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Where was the First Walk/Don't Walk Sign Installed?
Addendum: The Barnes Dance
After reading this article, several people commented on the reference to the "scramble," during which all traffic at an intersection is halted so pedestrians can cross in any direction, including diagonally. The readers suggested that Henry A. Barnes, who had been traffic commissioner in Denver, Baltimore, and New York City, invented the concept, which became known as the "Barnes Dance."
In Barnes' autobiography, The Man With the Red and Green Eyes (E. P. Dutton and Company, 1965), he doesn't claim to have invented the Barnes Dance. He traces his involvement in the concept to a presentation he made in Los Angeles to the Institute of Traffic Engineers while was working in Denver. (Throughout the book, Barnes is vague on years, but the presentation, "Denver Installs a Modern Signal System," was delivered in September 1951.) He decided to talk about pedestrians, inspired by dropping his daughter off at school and watching her and her friends dash across the street between parked cars. Then he had watched adults trying to cross streets, and found they were taking their lives into their hands:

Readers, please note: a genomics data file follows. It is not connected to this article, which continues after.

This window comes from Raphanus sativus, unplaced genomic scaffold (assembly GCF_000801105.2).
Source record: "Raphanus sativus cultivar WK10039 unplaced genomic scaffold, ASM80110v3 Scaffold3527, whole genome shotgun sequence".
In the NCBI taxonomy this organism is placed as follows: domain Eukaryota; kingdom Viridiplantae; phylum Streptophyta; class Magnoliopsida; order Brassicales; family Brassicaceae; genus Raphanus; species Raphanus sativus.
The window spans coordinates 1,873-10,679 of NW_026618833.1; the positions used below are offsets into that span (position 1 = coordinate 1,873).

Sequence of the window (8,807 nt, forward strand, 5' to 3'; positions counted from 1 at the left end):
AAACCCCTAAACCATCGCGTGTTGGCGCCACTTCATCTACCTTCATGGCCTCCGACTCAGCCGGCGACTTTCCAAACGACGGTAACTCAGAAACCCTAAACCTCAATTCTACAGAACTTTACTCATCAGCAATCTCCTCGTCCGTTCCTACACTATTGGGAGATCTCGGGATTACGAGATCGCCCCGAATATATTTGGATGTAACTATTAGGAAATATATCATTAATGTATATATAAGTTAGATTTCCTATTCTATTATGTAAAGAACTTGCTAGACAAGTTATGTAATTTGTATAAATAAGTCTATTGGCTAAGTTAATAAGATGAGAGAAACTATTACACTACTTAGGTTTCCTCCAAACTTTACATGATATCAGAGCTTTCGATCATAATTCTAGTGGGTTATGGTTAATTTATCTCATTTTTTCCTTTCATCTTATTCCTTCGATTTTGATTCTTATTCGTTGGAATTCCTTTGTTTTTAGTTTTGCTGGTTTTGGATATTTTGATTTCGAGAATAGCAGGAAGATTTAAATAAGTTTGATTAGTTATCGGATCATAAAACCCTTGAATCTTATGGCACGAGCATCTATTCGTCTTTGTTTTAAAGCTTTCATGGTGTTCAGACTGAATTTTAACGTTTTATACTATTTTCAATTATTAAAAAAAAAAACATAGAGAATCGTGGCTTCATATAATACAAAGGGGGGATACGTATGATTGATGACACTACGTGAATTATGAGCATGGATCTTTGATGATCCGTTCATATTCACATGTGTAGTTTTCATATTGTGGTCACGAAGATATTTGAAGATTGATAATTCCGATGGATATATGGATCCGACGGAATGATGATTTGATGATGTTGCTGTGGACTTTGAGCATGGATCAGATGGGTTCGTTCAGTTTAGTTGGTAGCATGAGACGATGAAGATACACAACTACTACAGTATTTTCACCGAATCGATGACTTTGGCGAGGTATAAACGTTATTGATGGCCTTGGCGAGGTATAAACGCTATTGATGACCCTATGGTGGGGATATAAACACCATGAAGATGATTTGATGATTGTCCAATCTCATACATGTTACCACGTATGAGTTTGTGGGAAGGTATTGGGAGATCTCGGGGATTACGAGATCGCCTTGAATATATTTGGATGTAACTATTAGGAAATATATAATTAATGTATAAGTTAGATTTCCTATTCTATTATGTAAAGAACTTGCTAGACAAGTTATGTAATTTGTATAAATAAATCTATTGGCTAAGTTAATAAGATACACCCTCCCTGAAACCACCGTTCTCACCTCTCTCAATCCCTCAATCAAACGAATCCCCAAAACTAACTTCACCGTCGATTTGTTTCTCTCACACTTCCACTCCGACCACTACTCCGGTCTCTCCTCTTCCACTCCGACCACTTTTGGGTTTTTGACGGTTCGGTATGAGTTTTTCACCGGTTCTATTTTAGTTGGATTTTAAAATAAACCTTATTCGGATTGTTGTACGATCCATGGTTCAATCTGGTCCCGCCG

As things stood now, a downtown shopper needed a four-leaf clover, a voodoo charm, and a St. Christopher's medal to make it in one piece from one curbstone to the other. As far as I was concerned--a traffic engineer with Methodist leanings--I didn't think that the Almighty should be bothered with problems which we, ourselves, were capable of solving. Therefore, I was going to aid and abet prayers and benedictions with a practical scheme: Henceforth, the pedestrian--as far as Denver was concerned--was going to be blessed with a complete interval in the traffic signal cycle all his own. First of all, there would be the usual red and green signals for vehicular traffic. Let the cars have their way, moving straight through or making right turns. Then a red light for all vehicles while the pedestrians were given their own signal. In this interim, the street crossers could move directly or diagonally to their objectives, having free access to all four corners while all cars waited for a change of lights. [See pages 108-110]
Barnes pointed out that he did not invent the concept. He said, "There were a few such installations in Kansas City, Vancouver, and a couple of other cities. But we would put them throughout the entire business area." [Page 110]
After predicting doom before the concept was put into effect, the local newspapers had to admit the concept worked well-and it didn't take long for people to get used to it. Barnes added:
There were other stories, too, including a feature article by the City Hall reporter, John Buchanan. For me, it was very pleasant reading, and John ended it by saying, "Barnes has made the people so happy they're dancing in the streets." And that's how the name, "The Barnes Dance," came into being." [Page 116]
This page last modified on 04/07/11